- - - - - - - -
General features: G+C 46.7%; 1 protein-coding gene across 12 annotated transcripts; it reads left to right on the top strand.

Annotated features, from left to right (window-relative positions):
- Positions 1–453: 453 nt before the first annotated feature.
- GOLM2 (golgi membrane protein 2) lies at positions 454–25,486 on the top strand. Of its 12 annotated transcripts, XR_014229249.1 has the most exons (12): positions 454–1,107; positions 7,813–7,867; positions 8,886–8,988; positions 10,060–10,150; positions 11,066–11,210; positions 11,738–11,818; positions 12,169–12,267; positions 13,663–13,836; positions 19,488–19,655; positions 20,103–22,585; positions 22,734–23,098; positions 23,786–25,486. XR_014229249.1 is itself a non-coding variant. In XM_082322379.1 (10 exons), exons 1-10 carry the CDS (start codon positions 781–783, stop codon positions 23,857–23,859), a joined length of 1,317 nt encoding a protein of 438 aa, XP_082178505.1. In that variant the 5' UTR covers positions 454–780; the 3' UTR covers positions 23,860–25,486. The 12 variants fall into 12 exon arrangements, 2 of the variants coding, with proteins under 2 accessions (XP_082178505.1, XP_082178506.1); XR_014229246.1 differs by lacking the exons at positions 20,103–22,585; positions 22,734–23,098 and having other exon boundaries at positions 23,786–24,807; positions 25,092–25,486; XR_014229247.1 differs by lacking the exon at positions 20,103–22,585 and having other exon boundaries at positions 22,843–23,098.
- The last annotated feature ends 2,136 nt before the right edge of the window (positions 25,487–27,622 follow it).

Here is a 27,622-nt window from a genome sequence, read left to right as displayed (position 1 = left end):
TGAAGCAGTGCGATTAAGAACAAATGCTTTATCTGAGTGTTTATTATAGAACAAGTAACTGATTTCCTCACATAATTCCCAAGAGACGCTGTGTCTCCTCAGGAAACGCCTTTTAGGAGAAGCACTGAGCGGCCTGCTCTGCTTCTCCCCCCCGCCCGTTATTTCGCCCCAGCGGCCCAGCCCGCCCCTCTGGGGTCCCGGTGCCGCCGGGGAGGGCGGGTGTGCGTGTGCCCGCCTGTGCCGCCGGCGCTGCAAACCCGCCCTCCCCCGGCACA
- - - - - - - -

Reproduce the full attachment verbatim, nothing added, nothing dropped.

General features: G+C 46.7%; 1 protein-coding gene across 12 annotated transcripts; it reads left to right on the top strand.

Annotated features, from left to right (window-relative positions):
- Positions 1–453: 453 nt before the first annotated feature.
- GOLM2 (golgi membrane protein 2) lies at positions 454–25,486 on the top strand. Of its 12 annotated transcripts, XR_014229249.1 has the most exons (12): positions 454–1,107; positions 7,813–7,867; positions 8,886–8,988; positions 10,060–10,150; positions 11,066–11,210; positions 11,738–11,818; positions 12,169–12,267; positions 13,663–13,836; positions 19,488–19,655; positions 20,103–22,585; positions 22,734–23,098; positions 23,786–25,486. XR_014229249.1 is itself a non-coding variant. In XM_082322379.1 (10 exons), exons 1-10 carry the CDS (start codon positions 781–783, stop codon positions 23,857–23,859), a joined length of 1,317 nt encoding a protein of 438 aa, XP_082178505.1. In that variant the 5' UTR covers positions 454–780; the 3' UTR covers positions 23,860–25,486. The 12 variants fall into 12 exon arrangements, 2 of the variants coding, with proteins under 2 accessions (XP_082178505.1, XP_082178506.1); XR_014229246.1 differs by lacking the exons at positions 20,103–22,585; positions 22,734–23,098 and having other exon boundaries at positions 23,786–24,807; positions 25,092–25,486; XR_014229247.1 differs by lacking the exon at positions 20,103–22,585 and having other exon boundaries at positions 22,843–23,098.
- The last annotated feature ends 2,136 nt before the right edge of the window (positions 25,487–27,622 follow it).

Here is a 27,622-nt window from a genome sequence, read left to right as displayed (position 1 = left end):
TGAAGCAGTGCGATTAAGAACAAATGCTTTATCTGAGTGTTTATTATAGAACAAGTAACTGATTTCCTCACATAATTCCCAAGAGACGCTGTGTCTCCTCAGGAAACGCCTTTTAGGAGAAGCACTGAGCGGCCTGCTCTGCTTCTCCCCCCCGCCCGTTATTTCGCCCCAGCGGCCCAGCCCGCCCCTCTGGGGTCCCGGTGCCGCCGGGGAGGGCGGGTGTGCGTGTGCCCGCCTGTGCCGCCGGCGCTGCAAACCCGCCCTCCCCCGGCACA